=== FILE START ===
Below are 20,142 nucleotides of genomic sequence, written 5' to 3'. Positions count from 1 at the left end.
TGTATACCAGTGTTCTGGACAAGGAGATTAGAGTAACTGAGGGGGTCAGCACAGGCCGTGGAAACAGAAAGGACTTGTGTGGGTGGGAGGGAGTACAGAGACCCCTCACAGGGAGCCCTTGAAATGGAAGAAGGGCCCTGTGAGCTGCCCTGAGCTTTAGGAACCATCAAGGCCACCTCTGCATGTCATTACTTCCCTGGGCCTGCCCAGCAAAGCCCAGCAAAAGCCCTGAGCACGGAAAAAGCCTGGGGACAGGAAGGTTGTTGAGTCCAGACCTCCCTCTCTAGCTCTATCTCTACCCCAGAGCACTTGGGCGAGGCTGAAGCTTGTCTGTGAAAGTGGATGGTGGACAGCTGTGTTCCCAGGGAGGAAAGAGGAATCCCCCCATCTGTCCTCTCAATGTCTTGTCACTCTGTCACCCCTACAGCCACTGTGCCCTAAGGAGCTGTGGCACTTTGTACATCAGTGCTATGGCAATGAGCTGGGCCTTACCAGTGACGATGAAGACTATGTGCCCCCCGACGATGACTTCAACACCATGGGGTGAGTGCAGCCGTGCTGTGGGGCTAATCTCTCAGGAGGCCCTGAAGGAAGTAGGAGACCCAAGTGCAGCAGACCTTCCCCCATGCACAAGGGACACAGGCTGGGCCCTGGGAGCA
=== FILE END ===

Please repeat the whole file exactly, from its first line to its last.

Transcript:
Below are 20,142 nucleotides of genomic sequence, written 5' to 3'. Positions count from 1 at the left end.
TGTATACCAGTGTTCTGGACAAGGAGATTAGAGTAACTGAGGGGGTCAGCACAGGCCGTGGAAACAGAAAGGACTTGTGTGGGTGGGAGGGAGTACAGAGACCCCTCACAGGGAGCCCTTGAAATGGAAGAAGGGCCCTGTGAGCTGCCCTGAGCTTTAGGAACCATCAAGGCCACCTCTGCATGTCATTACTTCCCTGGGCCTGCCCAGCAAAGCCCAGCAAAAGCCCTGAGCACGGAAAAAGCCTGGGGACAGGAAGGTTGTTGAGTCCAGACCTCCCTCTCTAGCTCTATCTCTACCCCAGAGCACTTGGGCGAGGCTGAAGCTTGTCTGTGAAAGTGGATGGTGGACAGCTGTGTTCCCAGGGAGGAAAGAGGAATCCCCCCATCTGTCCTCTCAATGTCTTGTCACTCTGTCACCCCTACAGCCACTGTGCCCTAAGGAGCTGTGGCACTTTGTACATCAGTGCTATGGCAATGAGCTGGGCCTTACCAGTGACGATGAAGACTATGTGCCCCCCGACGATGACTTCAACACCATGGGGTGAGTGCAGCCGTGCTGTGGGGCTAATCTCTCAGGAGGCCCTGAAGGAAGTAGGAGACCCAAGTGCAGCAGACCTTCCCCCATGCACAAGGGACACAGGCTGGGCCCTGGGAGCA